Microsoft notes that ransomware may attack a PC from nearly any source that any other malware, including viruses, comes from such as by visiting unsafe, suspicious, or fake websites; opening emails and attachments from people either unknown by the user or that the user is not expecting; and clicking on malicious or bad email links in Facebook, Twitter, and other social media posts and instant messenger chats, including Skype.
It may be very challenging to restore a device, such as a PC, following a ransomware attack, especially if the device is infected by encryption ransomware. Microsoft notes that the best solution to ransomware is to be careful on the internet, with emails, and with online chats; do not click on a webpage link or a link in an email or chat message unless you trust the page or sender.
Fake webpages and emails tend to have bad spelling and/or may simply present as bizarre. There may be odd spellings of company names. Microsoft provided the example “PayePal” instead of “PayPal”; unusual spaces, symbols, or punctuation such as “iTunesCustomer Service” instead of “iTunes Customer Service”.
Ransomware has become a global problem and the United States and the United Kingdom are not alone. According to Microsoft, the U.S., Italy, Russia, Korea, and Spain experienced the most ransomware attacks in 2016.
Microsoft indicates that there are a serious amount of emails that carry ransomware downloaders with some 500 million such emails sent out every quarter. The email attachments reach millions of computers and, in 2016, Microsoft tracked over 200 ransomware “families.” Over half of these families were discovered only in 2016. This means that cybercriminals are routinely releasing new ransomware. In 2016, Cerber and Locky were the most prominent ransomware families. WannaCry is a ransomware family.
ZDnet.com, points out that cyber-security professionals are saying that the WannaCry ransomware attack should be taken as a warning of the impact that just basic malware may have. Because of its worm-like features, WannaCry was able to rapidly spread through an infected network, while using a vulnerability in some of the versions of Windows.
Authorities worldwide are working on identifying the perpetrators; however, according to ZDnet.com, the ransomware campaign might have been due to a considerably amateur operation that spiraled out of control. “This doesn’t look like a very professional ransomware,” said Orli Gan, product manager at security company, Check Point, speaking at the company’s CPX conference in Milan, Italy, just days after the WannaCry epidemic.
What is known is that much of the code that made WannaCry was built by the NSA to exploit the EternalBlue Windows vulnerability. It was then leaked by the Shadow Brokers, which means that anyone could access it. “What we see in the malware is actual evidence of the attackers just taking code from that Github page, so we can draw a direct line from the malware, back through to the NSA exploits,” said Yaniv Balmas, malware research team leader at Check Point. Those behind WannaCry have been chaotic in the way in which they “bolted” the ransomware onto the code, which researchers say organized, professional, cybercriminal groups would not do. “The ransomware built on top of it is pretty amateur and also what you can see is the amount of money received is significantly lower than in other cases,” said Gan. Just a few hundred ransom payments of $300 in Bitcoin were paid to the attackers who potentially cannot tell who has paid them, according to ZDNet.com “That also points to this not being a professional organization,” she added.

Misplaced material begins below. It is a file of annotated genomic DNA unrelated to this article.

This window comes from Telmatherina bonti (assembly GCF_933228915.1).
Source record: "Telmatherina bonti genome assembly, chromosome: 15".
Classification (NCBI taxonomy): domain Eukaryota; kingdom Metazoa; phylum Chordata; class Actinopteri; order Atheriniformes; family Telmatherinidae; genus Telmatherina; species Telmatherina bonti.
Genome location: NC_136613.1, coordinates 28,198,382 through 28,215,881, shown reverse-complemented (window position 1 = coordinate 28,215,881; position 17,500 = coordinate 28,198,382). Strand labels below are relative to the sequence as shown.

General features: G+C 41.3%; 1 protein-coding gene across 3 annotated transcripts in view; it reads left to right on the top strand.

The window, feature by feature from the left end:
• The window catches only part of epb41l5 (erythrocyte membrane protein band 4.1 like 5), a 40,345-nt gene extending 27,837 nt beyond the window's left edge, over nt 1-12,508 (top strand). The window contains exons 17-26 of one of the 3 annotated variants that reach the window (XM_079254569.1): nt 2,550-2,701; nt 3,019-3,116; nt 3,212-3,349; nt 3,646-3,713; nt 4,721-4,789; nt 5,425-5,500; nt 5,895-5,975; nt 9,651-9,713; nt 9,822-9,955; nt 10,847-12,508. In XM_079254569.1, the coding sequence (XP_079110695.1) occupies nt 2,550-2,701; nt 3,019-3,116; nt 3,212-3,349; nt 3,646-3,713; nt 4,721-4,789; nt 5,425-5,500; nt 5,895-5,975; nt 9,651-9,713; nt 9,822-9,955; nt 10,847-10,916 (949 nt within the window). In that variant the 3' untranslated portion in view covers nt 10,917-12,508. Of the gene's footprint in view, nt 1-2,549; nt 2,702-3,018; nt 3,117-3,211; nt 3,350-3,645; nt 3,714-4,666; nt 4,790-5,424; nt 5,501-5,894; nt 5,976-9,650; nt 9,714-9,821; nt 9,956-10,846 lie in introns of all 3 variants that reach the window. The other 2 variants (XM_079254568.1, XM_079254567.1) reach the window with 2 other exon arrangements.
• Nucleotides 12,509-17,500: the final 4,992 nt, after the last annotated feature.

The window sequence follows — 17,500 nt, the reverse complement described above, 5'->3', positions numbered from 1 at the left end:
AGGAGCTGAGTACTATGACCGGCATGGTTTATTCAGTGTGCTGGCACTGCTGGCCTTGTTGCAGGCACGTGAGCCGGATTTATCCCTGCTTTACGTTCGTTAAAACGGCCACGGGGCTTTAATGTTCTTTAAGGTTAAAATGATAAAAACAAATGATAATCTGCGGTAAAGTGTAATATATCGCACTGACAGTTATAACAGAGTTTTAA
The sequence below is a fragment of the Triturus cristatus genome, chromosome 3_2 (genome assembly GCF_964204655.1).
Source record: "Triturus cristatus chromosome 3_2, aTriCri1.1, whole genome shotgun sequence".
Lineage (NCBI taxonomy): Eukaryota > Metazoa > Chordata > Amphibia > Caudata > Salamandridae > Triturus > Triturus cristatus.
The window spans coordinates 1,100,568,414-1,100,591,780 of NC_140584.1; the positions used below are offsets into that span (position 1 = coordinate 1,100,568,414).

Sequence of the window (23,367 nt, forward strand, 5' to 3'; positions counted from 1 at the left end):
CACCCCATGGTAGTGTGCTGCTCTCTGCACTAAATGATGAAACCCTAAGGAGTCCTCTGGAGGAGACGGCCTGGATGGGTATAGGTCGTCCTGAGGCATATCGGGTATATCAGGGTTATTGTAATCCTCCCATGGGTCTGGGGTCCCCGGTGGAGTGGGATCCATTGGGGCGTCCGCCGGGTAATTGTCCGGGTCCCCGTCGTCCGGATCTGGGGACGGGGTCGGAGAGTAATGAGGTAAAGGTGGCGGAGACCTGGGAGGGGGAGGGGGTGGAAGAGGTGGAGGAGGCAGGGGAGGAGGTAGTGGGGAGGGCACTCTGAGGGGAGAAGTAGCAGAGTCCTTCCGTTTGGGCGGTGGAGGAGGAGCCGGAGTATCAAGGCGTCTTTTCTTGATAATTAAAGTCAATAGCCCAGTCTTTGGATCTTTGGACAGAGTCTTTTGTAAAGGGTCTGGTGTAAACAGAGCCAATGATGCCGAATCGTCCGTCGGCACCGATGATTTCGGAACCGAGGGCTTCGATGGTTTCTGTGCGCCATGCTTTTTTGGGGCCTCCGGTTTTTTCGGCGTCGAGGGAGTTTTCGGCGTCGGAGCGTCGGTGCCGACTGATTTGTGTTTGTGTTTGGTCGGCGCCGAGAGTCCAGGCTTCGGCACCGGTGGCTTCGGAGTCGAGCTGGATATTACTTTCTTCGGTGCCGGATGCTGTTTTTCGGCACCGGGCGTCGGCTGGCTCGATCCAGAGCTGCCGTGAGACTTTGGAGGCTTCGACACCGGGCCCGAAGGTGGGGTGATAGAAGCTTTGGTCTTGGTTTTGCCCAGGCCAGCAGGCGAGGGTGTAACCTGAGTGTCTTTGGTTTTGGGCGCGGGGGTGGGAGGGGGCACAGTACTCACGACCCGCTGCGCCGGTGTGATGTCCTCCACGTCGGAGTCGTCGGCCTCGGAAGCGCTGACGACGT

“If someone can put a name to a face behind this attack and show this person is being prosecuted for the damage they’ve caused, there will be an impact. But as long as long as people keep seeing the crime goes unpunished, this cyber-threat will [continue to] enter the real world,” said Gan.
Ransomware has experienced great success, netting cybercriminals $1 billion in 2016, alone, because it works. Individuals will pay ransom demands to get their encrypted files back, ZDNet.com pointed out. “If people keep paying for ransomware, you’re basically only paying for the next ransomware. If people stop paying for ransomware, it’ll stop. So until you stop paying for it, you can expect to see more campaign,” said Balmas.
Filing a Ransomware
If you or someone you know is interested in filing a personal injury lawsuit over losses or injuries due to ransomware, please contact the law firm of Parker Waichman LLP today. Our firm offers free, no-obligation case evaluations. For more information, fill out our online form or call 1-800-YOURLAWYER (1-800-968-7529).